Flavoured gins are a thing. Fact. 1) They’re Instagram gold. 2) They are super like-worthy on your feed and 3) They taste great. With bottles flying off supermarket shelves faster than you can say LIVEFULLBLOOM, we thought it was time we gave you a little background on our very own range of pink gin and flavoured liqueurs.



When BLOOM’s Master Distiller Joanne Moore first created BLOOM London Dry Gin, little did she know she would be instrumental in changing the way we drink. As the gin industry boomed, so did Joanne’s creativity. And, with a pinch of poetic license, a large handful of talent and a dash of vision, four new gins were borne to the BLOOM gin range.



Traditionally speaking, pink gin was a 19th-century cocktail made with clear gin (usually London Dry) and mixed with Angostura bitter. The dark red of the Angostura turned the drink a lovely pink colour. Naturally, the ladies (and quite a few gentlemen) of the time thought this was quite the thing and pink gin suddenly became a popular choice among the upper crust

Fast forward 150 years or so and pink and flavoured gins are enjoying a comeback. But this time, forget about bitter mixers of the past and think flavours that boost (rather than mask) the quintessence of your drink. And it seems we can’t get enough of these pink perfections.


At 40% ABV, J&R (that’s Jasmine and Rose) is deliciously different from other pink gins on the market. Made with botanicals including rose petals from Morocco and Jasmine flowers from East Africa, the petals are distilled which give J&R its light pink colour and floral taste.


Unlike many other pink gins that use sugar and artificial flavours, our J&R is 100% pure and has zero sugar. This means that even though it is still a juniper-led drink, Joanne’s layering means that the distinctive aromas shine through every sip. The floral notes add complexity while the deliciously earthy finish packs a bit of a punch. It’s also gluten free and suitable for vegans and vegetarians. Mix with lemonade over ice for a burst of summer sun (whatever the season) or add tonic water for a more traditional tipple. Serve over ice and garnish with blackberries and a sprig of mint. Make mine a double.


While we think we should leave the real magic to Joanne, here at BLOOM we thought we might have a go at making our own flavoured gin. BBC GoodFood have created an easy step-by-step guide that will have you soaking, infusing and straining like the best of us. Don’t expect to be winning awards any time soon, but do enjoy being able to offer something unique the next time you entertain at home. Company and cocktails? now that’s living full bloom.



1. First of all, you will need a good base product. We’re not being biased but BLOOM London Dry Gin is the best!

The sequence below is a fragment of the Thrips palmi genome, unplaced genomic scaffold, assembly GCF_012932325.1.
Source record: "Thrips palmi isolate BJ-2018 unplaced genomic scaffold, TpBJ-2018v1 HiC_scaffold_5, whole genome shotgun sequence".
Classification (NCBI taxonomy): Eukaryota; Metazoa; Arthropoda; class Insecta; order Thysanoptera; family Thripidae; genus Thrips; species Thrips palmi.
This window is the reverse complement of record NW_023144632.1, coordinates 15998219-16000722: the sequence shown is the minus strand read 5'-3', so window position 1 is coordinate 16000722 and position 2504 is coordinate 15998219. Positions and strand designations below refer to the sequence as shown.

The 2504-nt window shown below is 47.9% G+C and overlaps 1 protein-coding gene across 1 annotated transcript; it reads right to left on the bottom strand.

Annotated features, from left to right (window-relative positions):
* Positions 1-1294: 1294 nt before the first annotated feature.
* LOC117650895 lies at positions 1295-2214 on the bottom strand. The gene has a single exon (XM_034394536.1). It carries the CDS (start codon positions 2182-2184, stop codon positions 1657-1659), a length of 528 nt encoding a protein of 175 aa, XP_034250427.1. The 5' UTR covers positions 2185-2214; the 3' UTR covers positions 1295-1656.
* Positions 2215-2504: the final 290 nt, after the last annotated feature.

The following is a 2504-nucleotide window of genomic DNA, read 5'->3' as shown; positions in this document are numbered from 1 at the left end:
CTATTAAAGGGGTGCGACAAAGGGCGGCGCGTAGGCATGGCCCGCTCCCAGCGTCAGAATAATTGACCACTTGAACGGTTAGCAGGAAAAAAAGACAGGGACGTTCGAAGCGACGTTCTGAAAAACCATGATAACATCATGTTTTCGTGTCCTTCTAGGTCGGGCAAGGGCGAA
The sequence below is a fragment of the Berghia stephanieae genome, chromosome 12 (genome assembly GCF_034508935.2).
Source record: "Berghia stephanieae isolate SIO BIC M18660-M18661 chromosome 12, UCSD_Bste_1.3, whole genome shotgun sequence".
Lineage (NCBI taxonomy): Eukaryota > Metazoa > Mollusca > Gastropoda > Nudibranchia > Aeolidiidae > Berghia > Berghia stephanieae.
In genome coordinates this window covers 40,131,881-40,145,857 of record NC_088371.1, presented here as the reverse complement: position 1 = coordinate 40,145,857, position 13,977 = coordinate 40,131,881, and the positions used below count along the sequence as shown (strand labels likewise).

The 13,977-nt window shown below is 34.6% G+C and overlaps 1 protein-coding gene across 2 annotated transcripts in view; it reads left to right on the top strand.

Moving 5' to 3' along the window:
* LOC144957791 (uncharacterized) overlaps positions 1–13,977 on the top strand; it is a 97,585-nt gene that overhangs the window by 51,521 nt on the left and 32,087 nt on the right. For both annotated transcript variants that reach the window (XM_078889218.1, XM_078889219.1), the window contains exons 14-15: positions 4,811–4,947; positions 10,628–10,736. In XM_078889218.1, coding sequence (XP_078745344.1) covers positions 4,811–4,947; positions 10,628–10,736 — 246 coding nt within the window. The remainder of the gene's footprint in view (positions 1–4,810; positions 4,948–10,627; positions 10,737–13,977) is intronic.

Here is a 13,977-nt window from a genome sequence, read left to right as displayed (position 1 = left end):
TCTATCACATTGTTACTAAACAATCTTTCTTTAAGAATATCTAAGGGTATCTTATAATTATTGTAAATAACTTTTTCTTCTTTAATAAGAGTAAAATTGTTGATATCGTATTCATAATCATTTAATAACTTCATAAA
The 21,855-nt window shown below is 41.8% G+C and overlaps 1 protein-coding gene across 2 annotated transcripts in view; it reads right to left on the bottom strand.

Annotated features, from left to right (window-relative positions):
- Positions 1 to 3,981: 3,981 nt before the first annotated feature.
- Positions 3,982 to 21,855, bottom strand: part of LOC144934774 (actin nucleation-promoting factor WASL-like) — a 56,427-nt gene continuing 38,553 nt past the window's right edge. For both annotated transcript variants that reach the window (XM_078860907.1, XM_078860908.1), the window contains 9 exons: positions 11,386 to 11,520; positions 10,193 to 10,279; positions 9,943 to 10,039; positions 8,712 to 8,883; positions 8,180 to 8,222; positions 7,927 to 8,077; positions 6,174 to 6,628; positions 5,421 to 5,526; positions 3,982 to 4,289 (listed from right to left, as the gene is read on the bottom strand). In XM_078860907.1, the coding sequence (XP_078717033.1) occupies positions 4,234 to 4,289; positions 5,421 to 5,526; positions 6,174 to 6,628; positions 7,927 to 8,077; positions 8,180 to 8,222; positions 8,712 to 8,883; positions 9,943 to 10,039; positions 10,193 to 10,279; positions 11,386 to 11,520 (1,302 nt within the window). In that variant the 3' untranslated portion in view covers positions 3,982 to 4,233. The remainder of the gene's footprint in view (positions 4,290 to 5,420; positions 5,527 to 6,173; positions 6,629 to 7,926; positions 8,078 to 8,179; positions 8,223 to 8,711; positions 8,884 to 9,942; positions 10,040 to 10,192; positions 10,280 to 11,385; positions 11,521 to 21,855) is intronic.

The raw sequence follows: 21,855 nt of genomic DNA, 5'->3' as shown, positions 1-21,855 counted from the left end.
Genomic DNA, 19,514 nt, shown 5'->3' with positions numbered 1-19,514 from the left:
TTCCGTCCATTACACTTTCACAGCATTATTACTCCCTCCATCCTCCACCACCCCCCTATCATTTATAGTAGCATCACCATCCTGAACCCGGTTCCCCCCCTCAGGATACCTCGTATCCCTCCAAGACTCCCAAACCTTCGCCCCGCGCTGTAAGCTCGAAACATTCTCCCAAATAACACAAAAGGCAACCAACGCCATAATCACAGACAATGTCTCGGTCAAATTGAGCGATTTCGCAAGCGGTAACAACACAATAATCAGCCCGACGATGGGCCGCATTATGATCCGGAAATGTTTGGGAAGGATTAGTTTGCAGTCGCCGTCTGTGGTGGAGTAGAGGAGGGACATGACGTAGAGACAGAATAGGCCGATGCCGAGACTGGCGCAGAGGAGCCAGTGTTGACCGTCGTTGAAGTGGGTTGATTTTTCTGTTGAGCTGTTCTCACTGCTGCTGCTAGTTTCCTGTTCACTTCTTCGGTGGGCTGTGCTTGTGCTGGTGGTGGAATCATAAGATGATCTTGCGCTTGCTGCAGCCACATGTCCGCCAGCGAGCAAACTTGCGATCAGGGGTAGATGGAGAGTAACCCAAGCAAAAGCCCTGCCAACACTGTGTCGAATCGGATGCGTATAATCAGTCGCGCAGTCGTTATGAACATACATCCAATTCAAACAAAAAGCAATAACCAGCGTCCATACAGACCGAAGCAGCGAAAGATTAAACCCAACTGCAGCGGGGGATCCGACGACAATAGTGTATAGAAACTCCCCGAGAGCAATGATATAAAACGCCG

2. Choose your flavours: if you want to make pink gin, you’ll need a flavouring of the same colour. We like rose petals (obviously) but also red fruits, pink grapefruit, rhubarb or blood orange. Herbs and plants work great too for something a little bit unusual: apart from elderflower, try ginger, thyme, lavender, violet, rosemary or of course sloe berries. The more you use, the stronger the flavour. Use around 200-400g of flavouring per litre of spirit.

3. Make sure your container is sterile, otherwise the gin will go off during the process. We used a large sealable Kilner jar, but as long as it’s clean and won’t let the air in, anything goes. Add your BLOOM gin then add your infusing flavours. Pop the top and leave to soak.

4. The longer you leave the flavouring the stronger the taste but be careful not to leave for too long as it’ll ruin the taste.
Strong flavours such as citrus and chilli should take a day to infuse.
Leave vegetable and spice infusions such as cucumber or black pepper for about a week.
Fruity flavours can take around 3-4 weeks.
Florals (or more delicate fruits such as apple or sloe) take at least a month.

5. Now comes the best bit. Taste to see if you’re happy with your drink, and strain to remove any sediment that may have formed.

6. If you’re doing a multi-layered flavour, you have two options. Either start the process again with your new gin base or add the second flavouring at the right time.

7. Transfer to a gorgeous bottle and store in a cool dark place. Give out as Christmas presents or keep all to yourself. Note that homemade gin infusions can keep for up to a year, but we’re guessing you’ll have finished the bottle long before that.


If you desire the taste but don’t have the time, view our flavoured gin recipes on our cocktail page.


Source: BBC Good Food